• Intellectual rigour and innovative problem solving
  • Communication and collaboration
  • Social responsibility and cultural awareness

This subject also contributes specifically to develop the following Program Learning Objective:

  • Demonstrate ability to work independently and with others as a member of a team to achieve an agreed goal (2.2)

Teaching and learning strategies

Pre-class, in-class and assessment activities and learning materials are designed from evidence-based principles of ‘what works’ in developing people’s transnational capabilities.

The subject offers lectures and smaller tutorials, as well as pre-class learning materials that you are required to engage with prior to attending classes.

Pre-class learning materials introduce core ‘threshold’ concepts. These provide baseline knowledge that you will need to get the most from lectures and tutorials. They include short videos and/or readings, as well as opportunities for deeper engagement through designated activities, mini-cases, guided reflections, and curated online resources.

Lectures are used to extend, refine and explore in more detail some of the core concepts introduced in pre-class materials. Personal examples, case studies and cutting-edge research will be shared and discussed, and guidance and formative feedback provided to help you with assessment items.

Tutorials centre on group discussion activities. They provide opportunities to share personal experiences and reflections, apply concepts to case studies, and learn how other students interpret the content. The latter is important because, as we will learn in class, cultural differences can have a strong influence on the assumptions we make and what we perceive as ‘good’ management practice. For this reason, you will be encouraged – where possible – to interact with students from backgrounds different to your own. The tutorials, therefore, offer opportunities to apply many of the interpersonal capabilities (collaborating, communicating, managing, leading) that are central to the learning outcomes of this subject.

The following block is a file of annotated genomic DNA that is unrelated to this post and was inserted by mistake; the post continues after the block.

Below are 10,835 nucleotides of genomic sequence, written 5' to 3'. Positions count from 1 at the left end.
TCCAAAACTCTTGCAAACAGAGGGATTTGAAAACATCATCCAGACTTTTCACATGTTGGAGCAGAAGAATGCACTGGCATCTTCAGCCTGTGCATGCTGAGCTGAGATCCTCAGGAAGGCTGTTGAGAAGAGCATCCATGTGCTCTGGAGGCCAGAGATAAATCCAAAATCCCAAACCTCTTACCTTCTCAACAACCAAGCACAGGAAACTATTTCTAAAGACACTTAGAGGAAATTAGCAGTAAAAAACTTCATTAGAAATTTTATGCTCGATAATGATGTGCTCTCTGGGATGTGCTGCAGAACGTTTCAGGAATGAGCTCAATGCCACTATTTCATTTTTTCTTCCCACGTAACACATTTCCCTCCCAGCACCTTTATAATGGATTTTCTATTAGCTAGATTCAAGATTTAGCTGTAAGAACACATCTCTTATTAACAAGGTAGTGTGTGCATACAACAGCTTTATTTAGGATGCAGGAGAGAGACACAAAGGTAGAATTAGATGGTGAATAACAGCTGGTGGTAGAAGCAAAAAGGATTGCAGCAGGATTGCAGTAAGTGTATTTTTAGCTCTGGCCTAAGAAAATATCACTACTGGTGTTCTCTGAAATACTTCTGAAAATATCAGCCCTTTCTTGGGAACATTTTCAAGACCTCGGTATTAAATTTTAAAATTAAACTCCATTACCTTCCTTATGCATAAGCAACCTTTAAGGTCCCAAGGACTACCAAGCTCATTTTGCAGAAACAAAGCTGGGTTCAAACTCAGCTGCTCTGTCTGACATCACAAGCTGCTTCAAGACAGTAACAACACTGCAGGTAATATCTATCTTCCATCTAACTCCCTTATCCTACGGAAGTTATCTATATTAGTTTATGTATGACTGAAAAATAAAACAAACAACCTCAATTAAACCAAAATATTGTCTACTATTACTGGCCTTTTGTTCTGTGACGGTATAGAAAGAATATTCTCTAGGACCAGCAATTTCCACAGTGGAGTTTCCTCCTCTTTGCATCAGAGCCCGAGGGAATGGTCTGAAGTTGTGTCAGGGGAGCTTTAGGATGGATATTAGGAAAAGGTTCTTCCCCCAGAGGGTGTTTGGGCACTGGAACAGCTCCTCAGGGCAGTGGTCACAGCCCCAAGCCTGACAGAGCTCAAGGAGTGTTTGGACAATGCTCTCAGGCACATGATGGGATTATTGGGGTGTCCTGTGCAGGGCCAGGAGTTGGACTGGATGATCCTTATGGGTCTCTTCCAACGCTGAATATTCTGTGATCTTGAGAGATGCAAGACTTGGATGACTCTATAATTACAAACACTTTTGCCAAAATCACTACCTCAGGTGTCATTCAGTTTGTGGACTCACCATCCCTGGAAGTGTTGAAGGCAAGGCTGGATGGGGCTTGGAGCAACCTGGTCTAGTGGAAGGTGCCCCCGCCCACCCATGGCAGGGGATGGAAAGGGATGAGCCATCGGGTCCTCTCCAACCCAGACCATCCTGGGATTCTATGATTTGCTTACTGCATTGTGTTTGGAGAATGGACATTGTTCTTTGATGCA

Ultimately, the subject’s teaching approach is designed to help you create a vision for yourself as a transnational operative and manager and to provide you with the knowledge, skills and experiences to progress towards that vision.

Students will receive individual and team-level formative feedback on assessment tasks 1 and 2 during classes, and summative feedback after submission.

An aim of this subject is to help you develop academic and professional language and communication skills to succeed at university and in the workplace. During the course of this subject, you will complete a milestone assessment task that will, in addition to assessing your subject-specific learning objectives, assess your English language proficiency.